Recently (as in about 4 hours before this was written) there was an online article on redtape.nbcnews.com about research on the power of imagination for people who are trying to build a better economic future. It noted that the ability to “viscerally” imagine the future may be tied to being more able to save money. For those with less ability to imagine strongly, the tendency to live solely in the present may well make it easier to spend without regard for the future. The article also suggests that the ability to really, strongly imagine the future might improve a person’s quality of life in other ways as well. If the research being conducted is born out, it will provide a great deal of support for what many in the personal development industry have been saying for years.
There is a quote often attributed to Napoleon Hill, “what the mind of man can conceive and believe it can achieve,” that attests to the confidence some place in the power of the imagination. Now, imagination should not be viewed as a substitute for action. In fact, one of the implications of the research being conducted is that it is imagination that can help people take necessary action. It’s not the role of imagination, then, to be a substitute for action. Instead, imagination can help people do what they need to do.
Think about this. Many of the tools and exercises used by coaches and other personal development experts rely heavily upon the imagination. Here are just a few:
1 and 5 year vision statements
Questions that help clarify your core values (“if you were given 15 minutes to speak to the world, what would you say?”)
Each one of these require you to utilize your imagination to realize any real benefit from them. How can you make a dream list without using your imagination? You certainly can’t visualize a future without imagining it. 1 and 5 (or any other number) year vision statements require you to see for yourself a future so the same imagination that saw it can help make it a reality. Exercises to clarify core values ask you to imagine yourself doing something so you can determine what really matters to you. Imagination is the language of hypnosis. In each of these, it is imagination that provides the “fuel” to make them effective. In a very real sense, it’s not the tool or the exercise that works such wonders as much as it is the imagination itself.
One thing noted in the article is that some people seem to imagine better, or more strongly or vividly, than others. This author’s experience in hypnosis and coaching bears this out. However, there’s more to this story. If you have difficulty imagining, don’t despair. First, you can learn to imagine more vividly. It takes exercise and practice, but it can be done. Most people report having much more active imaginations as children than they do as adults. That’s why children are typically so much easier to hypnotize than adults. Their imaginations are so much more active. They spend lots of time there. This ability to imagine, that’s what you were doing when your teacher criticized you for “daydreaming,” can be regained.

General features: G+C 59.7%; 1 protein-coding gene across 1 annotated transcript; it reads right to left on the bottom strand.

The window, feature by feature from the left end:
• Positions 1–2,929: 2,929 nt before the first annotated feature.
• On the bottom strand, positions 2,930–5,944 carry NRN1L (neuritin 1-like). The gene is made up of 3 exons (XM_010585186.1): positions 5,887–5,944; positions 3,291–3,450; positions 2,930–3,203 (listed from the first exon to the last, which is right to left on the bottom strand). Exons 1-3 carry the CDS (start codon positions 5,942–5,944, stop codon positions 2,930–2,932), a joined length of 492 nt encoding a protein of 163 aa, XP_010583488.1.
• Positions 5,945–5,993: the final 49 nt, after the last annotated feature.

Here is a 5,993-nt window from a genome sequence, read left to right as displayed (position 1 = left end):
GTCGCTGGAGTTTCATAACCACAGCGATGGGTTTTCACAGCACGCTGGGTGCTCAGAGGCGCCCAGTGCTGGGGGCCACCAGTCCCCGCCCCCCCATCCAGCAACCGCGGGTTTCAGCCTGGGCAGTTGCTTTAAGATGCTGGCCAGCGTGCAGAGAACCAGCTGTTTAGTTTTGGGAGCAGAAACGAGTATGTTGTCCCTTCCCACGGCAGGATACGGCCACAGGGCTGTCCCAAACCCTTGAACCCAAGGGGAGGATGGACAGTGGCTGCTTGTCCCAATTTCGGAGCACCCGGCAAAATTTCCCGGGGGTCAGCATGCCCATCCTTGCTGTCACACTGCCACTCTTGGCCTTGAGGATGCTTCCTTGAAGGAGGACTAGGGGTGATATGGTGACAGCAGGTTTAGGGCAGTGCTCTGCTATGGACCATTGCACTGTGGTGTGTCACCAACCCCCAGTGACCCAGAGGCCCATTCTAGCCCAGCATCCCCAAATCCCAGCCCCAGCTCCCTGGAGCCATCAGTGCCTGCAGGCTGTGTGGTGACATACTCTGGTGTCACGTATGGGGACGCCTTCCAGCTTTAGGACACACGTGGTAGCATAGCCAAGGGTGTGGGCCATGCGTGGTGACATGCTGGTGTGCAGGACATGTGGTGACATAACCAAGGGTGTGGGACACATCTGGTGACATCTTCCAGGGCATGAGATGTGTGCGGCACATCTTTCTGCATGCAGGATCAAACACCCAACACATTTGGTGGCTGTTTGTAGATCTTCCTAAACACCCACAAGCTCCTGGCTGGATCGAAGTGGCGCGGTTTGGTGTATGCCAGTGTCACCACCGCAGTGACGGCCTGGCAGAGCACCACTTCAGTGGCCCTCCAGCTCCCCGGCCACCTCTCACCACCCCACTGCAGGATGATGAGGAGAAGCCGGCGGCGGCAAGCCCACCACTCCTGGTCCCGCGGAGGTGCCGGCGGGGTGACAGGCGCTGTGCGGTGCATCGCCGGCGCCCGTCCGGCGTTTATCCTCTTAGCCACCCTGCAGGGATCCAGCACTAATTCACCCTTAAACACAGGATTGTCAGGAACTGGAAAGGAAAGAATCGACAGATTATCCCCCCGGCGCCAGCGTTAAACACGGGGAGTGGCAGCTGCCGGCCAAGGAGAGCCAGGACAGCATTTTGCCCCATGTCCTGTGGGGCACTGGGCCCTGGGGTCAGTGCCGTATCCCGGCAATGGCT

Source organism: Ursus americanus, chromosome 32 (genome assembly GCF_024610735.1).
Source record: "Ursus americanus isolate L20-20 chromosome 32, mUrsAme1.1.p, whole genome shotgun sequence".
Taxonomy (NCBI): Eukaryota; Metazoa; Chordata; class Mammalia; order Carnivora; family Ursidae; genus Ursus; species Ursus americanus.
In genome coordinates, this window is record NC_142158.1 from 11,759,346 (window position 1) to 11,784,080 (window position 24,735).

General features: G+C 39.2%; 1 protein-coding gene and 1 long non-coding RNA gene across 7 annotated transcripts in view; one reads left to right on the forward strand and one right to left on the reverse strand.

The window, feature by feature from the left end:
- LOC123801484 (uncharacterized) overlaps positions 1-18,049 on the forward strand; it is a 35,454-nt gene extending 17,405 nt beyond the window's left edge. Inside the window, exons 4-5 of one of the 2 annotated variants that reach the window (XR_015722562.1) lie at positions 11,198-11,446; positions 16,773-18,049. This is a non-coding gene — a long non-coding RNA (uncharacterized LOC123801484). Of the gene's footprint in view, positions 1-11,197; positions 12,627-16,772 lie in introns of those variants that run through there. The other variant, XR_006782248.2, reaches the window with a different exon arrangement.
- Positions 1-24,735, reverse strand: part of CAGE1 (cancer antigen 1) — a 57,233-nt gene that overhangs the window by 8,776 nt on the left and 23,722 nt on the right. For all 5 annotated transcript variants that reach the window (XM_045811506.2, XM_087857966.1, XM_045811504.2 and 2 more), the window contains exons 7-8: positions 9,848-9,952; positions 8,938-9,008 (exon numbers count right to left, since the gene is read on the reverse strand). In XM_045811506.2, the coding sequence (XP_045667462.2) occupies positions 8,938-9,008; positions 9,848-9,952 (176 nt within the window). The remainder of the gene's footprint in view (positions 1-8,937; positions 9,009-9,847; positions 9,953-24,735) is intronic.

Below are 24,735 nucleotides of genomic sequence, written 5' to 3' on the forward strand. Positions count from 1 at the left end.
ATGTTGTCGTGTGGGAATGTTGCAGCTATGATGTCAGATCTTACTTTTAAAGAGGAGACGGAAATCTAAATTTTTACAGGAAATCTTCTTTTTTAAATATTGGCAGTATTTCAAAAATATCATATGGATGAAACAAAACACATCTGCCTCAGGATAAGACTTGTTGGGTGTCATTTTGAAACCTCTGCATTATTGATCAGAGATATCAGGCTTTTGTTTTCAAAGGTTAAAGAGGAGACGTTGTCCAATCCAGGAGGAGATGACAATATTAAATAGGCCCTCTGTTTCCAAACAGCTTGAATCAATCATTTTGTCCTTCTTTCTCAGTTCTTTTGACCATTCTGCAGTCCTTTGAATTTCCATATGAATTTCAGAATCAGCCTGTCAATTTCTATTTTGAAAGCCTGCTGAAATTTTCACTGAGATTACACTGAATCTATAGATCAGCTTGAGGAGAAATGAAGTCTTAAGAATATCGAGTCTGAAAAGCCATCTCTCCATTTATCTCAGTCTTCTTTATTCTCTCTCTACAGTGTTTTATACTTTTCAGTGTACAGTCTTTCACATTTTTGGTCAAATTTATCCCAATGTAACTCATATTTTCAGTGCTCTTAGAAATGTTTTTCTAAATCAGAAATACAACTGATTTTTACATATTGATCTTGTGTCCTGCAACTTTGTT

It is this author’s sincere belief that we don’t so much lose our ability to dream as much as we are taught to not do it through a kind of cultural hypnosis. As we grow up we are taught that life is serious and demanding, that we need to focus our energy into “things that matter” and that we lack some essential ingredient necessary to making our dreams become reality. “Get your head out of the clouds” is a way of teaching us to not dream. We learn by suggestion. It doesn’t matter if the suggestion is “2+2=4” given to you by teachers or “when you awaken you’ll find it easier and easier every day to stop biting your fingernails” given as a post-hypnotic suggestion by a hypnotist, it’s how we learn. So, when we are told to not daydream, or that we can’t realize some dream, it’s a suggestion. That suggestion works on our subconscious, largely through the power of our own imaginations, and, if accepted by the subconscious, becomes a part of our reality. It becomes part of how we view the world and ourselves. So, the many truly well-meaning people who hope to spare us pain and disappointment use our suggestibility and imagination to teach us (and yes, to unknowingly hypnotize us) to not imagine. And we comply.
Now, the good news, as noted above, is that we can learn to imagine again. We can learn to dream again. Here are some ideas to help:
Sit down with a blank sheet of paper. Write down all the dreams you can remember from your childhood. What you were going to do, what you were going to be, all those sorts of things go on the list. Some may make you smile, some may make you cry. Write them down, anyway. Now, turn the paper over, and write down what you really want now. Not what you think you should settle for, what others have said you should want or what you think you should want. Write down what you want.
Close your eyes. If you could have anything, any life, you wanted, how would it look? How would it sound…feel…smell…taste? Engage all your senses. What would you do? Where would you go? Who would be with you?
Find a hypnotist and tell him or her that you want to rediscover your ability to dream.
Regardless of which you choose, stick with it. If these don’t work, find others. I promise that once you rediscover your imagination and learn to dream again you’ll be amazed at what you can learn and do!